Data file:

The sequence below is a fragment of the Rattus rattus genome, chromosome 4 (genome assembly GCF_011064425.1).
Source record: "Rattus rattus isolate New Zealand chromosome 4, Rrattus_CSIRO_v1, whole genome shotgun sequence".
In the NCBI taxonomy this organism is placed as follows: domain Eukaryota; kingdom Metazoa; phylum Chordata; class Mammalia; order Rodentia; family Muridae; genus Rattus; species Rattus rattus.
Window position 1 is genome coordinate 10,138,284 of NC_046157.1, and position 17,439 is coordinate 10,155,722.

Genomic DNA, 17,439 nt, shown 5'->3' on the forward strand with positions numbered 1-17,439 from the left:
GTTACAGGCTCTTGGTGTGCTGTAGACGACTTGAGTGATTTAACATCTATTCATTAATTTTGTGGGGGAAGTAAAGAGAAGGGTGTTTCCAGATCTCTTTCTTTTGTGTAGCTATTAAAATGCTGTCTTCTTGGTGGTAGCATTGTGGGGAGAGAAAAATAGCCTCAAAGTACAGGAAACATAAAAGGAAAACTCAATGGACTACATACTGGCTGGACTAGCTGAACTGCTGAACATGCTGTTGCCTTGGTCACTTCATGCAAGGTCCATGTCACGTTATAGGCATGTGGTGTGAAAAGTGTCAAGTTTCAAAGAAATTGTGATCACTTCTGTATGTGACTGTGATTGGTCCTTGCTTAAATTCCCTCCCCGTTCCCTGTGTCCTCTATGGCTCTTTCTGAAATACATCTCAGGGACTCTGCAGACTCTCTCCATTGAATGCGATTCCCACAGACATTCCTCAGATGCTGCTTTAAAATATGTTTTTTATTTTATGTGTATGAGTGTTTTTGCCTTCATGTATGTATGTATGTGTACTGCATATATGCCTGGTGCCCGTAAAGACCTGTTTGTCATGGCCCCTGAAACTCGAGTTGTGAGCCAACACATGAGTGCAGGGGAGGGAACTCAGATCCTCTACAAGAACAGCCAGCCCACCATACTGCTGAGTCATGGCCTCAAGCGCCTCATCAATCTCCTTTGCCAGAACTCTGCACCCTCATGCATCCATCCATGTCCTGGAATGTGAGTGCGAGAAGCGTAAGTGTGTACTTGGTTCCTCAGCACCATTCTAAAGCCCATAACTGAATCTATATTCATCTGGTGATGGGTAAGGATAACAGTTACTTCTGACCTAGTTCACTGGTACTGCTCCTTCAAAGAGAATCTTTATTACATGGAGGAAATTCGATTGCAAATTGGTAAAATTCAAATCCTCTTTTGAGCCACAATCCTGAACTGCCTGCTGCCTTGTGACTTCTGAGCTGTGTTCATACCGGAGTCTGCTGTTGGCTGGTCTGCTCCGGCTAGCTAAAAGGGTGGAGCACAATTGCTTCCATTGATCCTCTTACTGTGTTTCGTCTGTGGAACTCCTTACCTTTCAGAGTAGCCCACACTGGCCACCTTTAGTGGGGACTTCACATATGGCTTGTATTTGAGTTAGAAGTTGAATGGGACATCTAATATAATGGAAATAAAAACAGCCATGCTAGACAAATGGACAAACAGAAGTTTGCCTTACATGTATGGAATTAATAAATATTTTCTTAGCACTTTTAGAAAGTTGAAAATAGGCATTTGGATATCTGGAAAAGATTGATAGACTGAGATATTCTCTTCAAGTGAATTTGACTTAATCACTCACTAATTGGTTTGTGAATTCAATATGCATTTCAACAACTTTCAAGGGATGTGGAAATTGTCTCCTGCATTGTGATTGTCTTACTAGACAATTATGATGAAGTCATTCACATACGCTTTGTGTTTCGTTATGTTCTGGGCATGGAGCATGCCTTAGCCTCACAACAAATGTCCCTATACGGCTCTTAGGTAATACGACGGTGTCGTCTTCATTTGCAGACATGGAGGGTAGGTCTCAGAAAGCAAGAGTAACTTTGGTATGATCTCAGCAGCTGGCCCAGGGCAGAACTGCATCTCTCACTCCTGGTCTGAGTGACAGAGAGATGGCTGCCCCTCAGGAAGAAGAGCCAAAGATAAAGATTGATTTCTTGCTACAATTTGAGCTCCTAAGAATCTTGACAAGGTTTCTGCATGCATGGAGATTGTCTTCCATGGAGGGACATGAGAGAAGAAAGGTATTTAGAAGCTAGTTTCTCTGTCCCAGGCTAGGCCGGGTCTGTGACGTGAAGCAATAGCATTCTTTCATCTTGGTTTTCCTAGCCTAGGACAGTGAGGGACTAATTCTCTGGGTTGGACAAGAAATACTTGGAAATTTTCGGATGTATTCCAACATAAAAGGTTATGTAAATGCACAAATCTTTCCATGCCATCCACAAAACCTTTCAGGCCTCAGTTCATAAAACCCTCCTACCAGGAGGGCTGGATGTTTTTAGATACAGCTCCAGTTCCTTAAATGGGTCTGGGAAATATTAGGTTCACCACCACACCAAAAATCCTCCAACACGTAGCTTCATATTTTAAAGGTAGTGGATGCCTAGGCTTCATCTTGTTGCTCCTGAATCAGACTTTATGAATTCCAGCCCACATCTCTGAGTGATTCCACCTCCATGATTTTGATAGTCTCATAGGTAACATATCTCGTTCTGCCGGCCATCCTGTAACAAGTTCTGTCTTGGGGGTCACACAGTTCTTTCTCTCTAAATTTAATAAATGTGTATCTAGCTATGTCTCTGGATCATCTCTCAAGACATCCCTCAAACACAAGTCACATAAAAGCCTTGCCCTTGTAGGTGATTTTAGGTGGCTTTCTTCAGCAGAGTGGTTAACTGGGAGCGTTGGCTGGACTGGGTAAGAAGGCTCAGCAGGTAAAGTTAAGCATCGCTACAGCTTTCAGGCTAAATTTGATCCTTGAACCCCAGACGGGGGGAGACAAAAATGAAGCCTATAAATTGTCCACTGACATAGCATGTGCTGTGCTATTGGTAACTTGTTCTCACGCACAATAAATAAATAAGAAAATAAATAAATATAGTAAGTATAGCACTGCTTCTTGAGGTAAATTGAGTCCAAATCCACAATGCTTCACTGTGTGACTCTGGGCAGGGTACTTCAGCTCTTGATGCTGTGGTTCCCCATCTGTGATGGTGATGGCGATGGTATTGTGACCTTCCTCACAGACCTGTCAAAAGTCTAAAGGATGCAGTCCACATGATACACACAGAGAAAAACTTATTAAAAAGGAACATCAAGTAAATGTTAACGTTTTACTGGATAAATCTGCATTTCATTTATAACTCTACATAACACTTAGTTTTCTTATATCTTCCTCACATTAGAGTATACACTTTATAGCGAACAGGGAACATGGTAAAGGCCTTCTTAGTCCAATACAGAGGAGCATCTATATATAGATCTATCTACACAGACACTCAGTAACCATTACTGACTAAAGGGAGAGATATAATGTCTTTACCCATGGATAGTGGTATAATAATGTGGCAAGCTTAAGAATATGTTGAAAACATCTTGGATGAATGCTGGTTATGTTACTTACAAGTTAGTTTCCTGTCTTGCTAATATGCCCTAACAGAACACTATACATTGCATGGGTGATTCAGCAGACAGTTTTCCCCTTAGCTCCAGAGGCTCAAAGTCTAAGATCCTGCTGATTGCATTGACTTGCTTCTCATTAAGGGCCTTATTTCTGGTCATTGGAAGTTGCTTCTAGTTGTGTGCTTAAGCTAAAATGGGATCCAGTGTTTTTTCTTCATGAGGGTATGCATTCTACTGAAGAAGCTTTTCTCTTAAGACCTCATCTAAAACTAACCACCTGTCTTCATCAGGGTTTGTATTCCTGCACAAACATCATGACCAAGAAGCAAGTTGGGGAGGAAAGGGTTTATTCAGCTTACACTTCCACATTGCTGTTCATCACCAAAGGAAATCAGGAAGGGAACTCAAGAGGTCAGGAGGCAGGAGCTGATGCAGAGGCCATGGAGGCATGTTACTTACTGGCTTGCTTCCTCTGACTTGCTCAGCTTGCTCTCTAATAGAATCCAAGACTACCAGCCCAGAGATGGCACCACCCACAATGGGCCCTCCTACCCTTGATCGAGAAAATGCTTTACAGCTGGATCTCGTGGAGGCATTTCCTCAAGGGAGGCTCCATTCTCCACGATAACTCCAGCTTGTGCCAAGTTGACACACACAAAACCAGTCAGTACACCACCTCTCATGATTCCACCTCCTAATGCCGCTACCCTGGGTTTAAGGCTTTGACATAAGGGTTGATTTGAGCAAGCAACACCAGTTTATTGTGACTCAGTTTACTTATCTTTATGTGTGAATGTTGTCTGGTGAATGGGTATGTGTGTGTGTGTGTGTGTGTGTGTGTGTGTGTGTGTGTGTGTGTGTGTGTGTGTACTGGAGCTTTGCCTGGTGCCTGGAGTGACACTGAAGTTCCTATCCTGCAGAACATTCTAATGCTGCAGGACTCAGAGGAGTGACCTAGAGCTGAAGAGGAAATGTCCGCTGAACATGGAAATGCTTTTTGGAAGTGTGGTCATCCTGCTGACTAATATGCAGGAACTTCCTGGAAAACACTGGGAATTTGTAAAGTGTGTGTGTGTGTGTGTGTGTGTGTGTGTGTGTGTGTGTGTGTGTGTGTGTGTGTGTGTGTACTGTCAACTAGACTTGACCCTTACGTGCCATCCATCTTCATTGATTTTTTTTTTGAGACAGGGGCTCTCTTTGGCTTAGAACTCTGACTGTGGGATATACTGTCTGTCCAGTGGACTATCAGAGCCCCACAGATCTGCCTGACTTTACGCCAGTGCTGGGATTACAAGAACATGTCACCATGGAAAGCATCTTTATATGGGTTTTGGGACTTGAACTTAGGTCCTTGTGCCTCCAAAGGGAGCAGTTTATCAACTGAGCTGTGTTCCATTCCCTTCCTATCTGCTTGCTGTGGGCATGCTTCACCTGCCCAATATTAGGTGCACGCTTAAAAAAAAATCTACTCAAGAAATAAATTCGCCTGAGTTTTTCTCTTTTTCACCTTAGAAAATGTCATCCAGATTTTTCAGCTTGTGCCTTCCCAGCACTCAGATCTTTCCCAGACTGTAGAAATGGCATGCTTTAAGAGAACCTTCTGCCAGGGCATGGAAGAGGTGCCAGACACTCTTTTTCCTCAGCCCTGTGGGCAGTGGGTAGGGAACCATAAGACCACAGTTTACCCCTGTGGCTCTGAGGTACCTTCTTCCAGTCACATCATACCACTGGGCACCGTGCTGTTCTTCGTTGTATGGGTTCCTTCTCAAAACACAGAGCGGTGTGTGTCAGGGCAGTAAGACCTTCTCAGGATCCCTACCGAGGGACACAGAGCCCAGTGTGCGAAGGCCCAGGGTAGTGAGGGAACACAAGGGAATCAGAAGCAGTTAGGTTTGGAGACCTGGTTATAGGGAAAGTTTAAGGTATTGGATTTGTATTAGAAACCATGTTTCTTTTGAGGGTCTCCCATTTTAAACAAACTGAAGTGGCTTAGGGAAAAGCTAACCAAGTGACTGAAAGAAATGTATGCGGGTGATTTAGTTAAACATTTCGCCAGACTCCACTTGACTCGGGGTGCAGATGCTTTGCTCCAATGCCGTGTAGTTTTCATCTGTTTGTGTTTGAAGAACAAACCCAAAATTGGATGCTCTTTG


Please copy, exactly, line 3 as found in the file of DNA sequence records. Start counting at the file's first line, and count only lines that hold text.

In the NCBI taxonomy this organism is placed as follows: domain Eukaryota; kingdom Metazoa; phylum Chordata; class Mammalia; order Rodentia; family Muridae; genus Rattus; species Rattus rattus.